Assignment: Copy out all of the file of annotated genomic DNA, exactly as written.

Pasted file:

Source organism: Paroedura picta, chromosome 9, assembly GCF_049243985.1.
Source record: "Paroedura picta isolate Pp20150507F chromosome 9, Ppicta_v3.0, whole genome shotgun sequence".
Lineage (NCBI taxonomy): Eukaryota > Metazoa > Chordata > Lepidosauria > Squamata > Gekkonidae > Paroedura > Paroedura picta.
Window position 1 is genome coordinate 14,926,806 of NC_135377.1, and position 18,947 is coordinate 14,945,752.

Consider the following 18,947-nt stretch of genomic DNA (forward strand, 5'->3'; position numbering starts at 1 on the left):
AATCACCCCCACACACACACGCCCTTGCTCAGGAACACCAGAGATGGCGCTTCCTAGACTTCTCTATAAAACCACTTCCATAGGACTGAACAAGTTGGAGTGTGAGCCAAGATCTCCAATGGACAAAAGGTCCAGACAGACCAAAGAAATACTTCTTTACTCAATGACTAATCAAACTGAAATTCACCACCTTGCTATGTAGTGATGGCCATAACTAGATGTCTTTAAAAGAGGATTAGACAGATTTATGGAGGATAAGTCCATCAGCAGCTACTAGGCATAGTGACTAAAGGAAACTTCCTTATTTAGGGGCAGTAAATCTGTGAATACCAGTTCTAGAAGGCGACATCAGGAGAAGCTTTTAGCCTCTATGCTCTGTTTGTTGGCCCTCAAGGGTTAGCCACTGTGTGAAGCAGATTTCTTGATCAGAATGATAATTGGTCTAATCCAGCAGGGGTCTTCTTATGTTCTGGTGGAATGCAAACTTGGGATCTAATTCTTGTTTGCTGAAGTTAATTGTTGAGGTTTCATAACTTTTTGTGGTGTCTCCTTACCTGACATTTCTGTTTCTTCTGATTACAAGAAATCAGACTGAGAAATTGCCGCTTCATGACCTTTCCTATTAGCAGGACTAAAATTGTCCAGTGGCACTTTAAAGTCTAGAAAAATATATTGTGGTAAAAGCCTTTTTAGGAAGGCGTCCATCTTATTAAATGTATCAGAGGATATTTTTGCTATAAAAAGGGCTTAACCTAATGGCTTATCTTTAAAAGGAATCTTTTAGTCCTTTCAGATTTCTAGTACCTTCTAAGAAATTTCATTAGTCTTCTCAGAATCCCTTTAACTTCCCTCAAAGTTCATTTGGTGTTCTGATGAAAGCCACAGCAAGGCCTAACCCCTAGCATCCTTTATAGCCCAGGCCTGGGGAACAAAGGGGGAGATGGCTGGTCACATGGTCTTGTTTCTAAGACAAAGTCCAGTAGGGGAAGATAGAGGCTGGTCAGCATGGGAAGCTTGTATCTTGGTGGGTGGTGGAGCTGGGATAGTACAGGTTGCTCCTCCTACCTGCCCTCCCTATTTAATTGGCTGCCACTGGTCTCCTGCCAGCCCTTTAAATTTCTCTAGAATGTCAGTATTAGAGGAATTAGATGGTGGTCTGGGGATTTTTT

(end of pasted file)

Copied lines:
Source organism: Paroedura picta, chromosome 9, assembly GCF_049243985.1.
Source record: "Paroedura picta isolate Pp20150507F chromosome 9, Ppicta_v3.0, whole genome shotgun sequence".
Lineage (NCBI taxonomy): Eukaryota > Metazoa > Chordata > Lepidosauria > Squamata > Gekkonidae > Paroedura > Paroedura picta.
Window position 1 is genome coordinate 14,926,806 of NC_135377.1, and position 18,947 is coordinate 14,945,752.

Consider the following 18,947-nt stretch of genomic DNA (forward strand, 5'->3'; position numbering starts at 1 on the left):
AATCACCCCCACACACACACGCCCTTGCTCAGGAACACCAGAGATGGCGCTTCCTAGACTTCTCTATAAAACCACTTCCATAGGACTGAACAAGTTGGAGTGTGAGCCAAGATCTCCAATGGACAAAAGGTCCAGACAGACCAAAGAAATACTTCTTTACTCAATGACTAATCAAACTGAAATTCACCACCTTGCTATGTAGTGATGGCCATAACTAGATGTCTTTAAAAGAGGATTAGACAGATTTATGGAGGATAAGTCCATCAGCAGCTACTAGGCATAGTGACTAAAGGAAACTTCCTTATTTAGGGGCAGTAAATCTGTGAATACCAGTTCTAGAAGGCGACATCAGGAGAAGCTTTTAGCCTCTATGCTCTGTTTGTTGGCCCTCAAGGGTTAGCCACTGTGTGAAGCAGATTTCTTGATCAGAATGATAATTGGTCTAATCCAGCAGGGGTCTTCTTATGTTCTGGTGGAATGCAAACTTGGGATCTAATTCTTGTTTGCTGAAGTTAATTGTTGAGGTTTCATAACTTTTTGTGGTGTCTCCTTACCTGACATTTCTGTTTCTTCTGATTACAAGAAATCAGACTGAGAAATTGCCGCTTCATGACCTTTCCTATTAGCAGGACTAAAATTGTCCAGTGGCACTTTAAAGTCTAGAAAAATATATTGTGGTAAAAGCCTTTTTAGGAAGGCGTCCATCTTATTAAATGTATCAGAGGATATTTTTGCTATAAAAAGGGCTTAACCTAATGGCTTATCTTTAAAAGGAATCTTTTAGTCCTTTCAGATTTCTAGTACCTTCTAAGAAATTTCATTAGTCTTCTCAGAATCCCTTTAACTTCCCTCAAAGTTCATTTGGTGTTCTGATGAAAGCCACAGCAAGGCCTAACCCCTAGCATCCTTTATAGCCCAGGCCTGGGGAACAAAGGGGGAGATGGCTGGTCACATGGTCTTGTTTCTAAGACAAAGTCCAGTAGGGGAAGATAGAGGCTGGTCAGCATGGGAAGCTTGTATCTTGGTGGGTGGTGGAGCTGGGATAGTACAGGTTGCTCCTCCTACCTGCCCTCCCTATTTAATTGGCTGCCACTGGTCTCCTGCCAGCCCTTTAAATTTCTCTAGAATGTCAGTATTAGAGGAATTAGATGGTGGTCTGGGGATTTTTT